Dutch designer, JURGEN BEY, began his studies at the Design Academy Eindhoven between 1984-1989 and subsequently taught there for six years next to running his own designstudio. Bey soon attracted media attention through his early collaborative projects within the Droog collective such as Treetrunk Bench (1999) and Gardening Bench (1999) – works that catapulted the designer onto the world stage. In 2002 Bey set up ‘Studio Makkink & Bey together with Architect Rianne Makkink.
Bey’s work is often mistakenly aligned with a rigorous environmental agenda due to his interest in using recycled or ‘found’ objects. However, the designer explains that he doesn’t set out to investigate environmentally sensitive solutions through his work. Instead, his interest lies in pursuing a ‘layered’ and conceptual approach to design and discovering delight in the hidden qualities of the world we live within.
Stubborn Chair , 2010
Two stackable chairs placed slightly off center are melted together, enclosed in their outer skin. It is impossible to place these chairs in straight, neat rows. “One never sits on a chair the way it is meant to be used: you sit on it like this, or you could sit on it like that,” Bey says shifting in his chair. “In the end you’ll have a chair that is never right, and that is always right – a very stubborn chair.”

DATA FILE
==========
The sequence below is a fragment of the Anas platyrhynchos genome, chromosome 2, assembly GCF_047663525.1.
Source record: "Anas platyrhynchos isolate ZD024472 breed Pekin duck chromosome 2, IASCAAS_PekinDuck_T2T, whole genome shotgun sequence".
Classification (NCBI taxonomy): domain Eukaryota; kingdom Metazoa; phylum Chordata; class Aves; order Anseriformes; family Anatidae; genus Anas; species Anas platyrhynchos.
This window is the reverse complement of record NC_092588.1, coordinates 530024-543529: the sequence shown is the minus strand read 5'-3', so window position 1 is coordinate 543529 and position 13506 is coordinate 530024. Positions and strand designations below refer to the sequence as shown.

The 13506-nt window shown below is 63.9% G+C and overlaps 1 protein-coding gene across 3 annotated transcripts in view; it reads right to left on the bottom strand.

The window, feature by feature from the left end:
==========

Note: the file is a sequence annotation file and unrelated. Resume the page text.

Kade Chair, 2008
The Kade chair is a design object that encourages active sitting. Strong contrasts in colour, material and design between the base and the seat focus attention on the latter, a well-known Eames design. The wooden structure supports the plastic seat wherever balance is required. The design encourages the user to move around in the chair; as Rietveld used to say in defence of his angular designs, “To sit is a verb”
Birdwatch Cabinet Girl, 2006
The birdwatchcabinet is a little sleep maisonnette for a seven year old child. An old table and office-desk form together with their wooden traveling box a research-worker-cabinet. Through sandblasting the traveling box gets a rich finishing.
Kokon furniture, 1999
A combination of different chairs and tables have been wrapped in an elastic synthetic fiber. The material shrinks around the different pieces and forms a smooth elastic skin, giving them an entirely new appearance.
By cross-breeding and grafting, products and materials of a different nature can merge and develop into new products.
Tree Trunk Bench, 1998
The woods of Oranienbaum are filled with felled trees scattered around. These trees could serves as giant benches by cross-breeding the trees with a number of different chairs; an interaction between culture and nature. The tree trunk is the seat, the bronze casts of chair backs transform it into a proper piece of furniture.
Visit the website of Jurgen Bey